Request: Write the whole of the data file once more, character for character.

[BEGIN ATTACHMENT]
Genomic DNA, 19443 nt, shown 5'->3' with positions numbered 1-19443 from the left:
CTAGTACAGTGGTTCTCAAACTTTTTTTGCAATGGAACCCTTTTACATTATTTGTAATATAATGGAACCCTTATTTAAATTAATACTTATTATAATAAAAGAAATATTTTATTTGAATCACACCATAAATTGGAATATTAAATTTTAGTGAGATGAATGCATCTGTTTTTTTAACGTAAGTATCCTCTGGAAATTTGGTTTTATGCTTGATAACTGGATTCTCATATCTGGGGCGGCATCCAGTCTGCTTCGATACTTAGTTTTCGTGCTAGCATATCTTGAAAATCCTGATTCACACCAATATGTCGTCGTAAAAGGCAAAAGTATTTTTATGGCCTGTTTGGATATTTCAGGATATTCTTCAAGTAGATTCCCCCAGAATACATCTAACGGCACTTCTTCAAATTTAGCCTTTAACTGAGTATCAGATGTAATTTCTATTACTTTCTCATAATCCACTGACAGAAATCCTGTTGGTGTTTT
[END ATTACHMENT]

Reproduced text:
Genomic DNA, 19443 nt, shown 5'->3' with positions numbered 1-19443 from the left:
CTAGTACAGTGGTTCTCAAACTTTTTTTGCAATGGAACCCTTTTACATTATTTGTAATATAATGGAACCCTTATTTAAATTAATACTTATTATAATAAAAGAAATATTTTATTTGAATCACACCATAAATTGGAATATTAAATTTTAGTGAGATGAATGCATCTGTTTTTTTAACGTAAGTATCCTCTGGAAATTTGGTTTTATGCTTGATAACTGGATTCTCATATCTGGGGCGGCATCCAGTCTGCTTCGATACTTAGTTTTCGTGCTAGCATATCTTGAAAATCCTGATTCACACCAATATGTCGTCGTAAAAGGCAAAAGTATTTTTATGGCCTGTTTGGATATTTCAGGATATTCTTCAAGTAGATTCCCCCAGAATACATCTAACGGCACTTCTTCAAATTTAGCCTTTAACTGAGTATCAGATGTAATTTCTATTACTTTCTCATAATCCACTGACAGAAATCCTGTTGGTGTTTT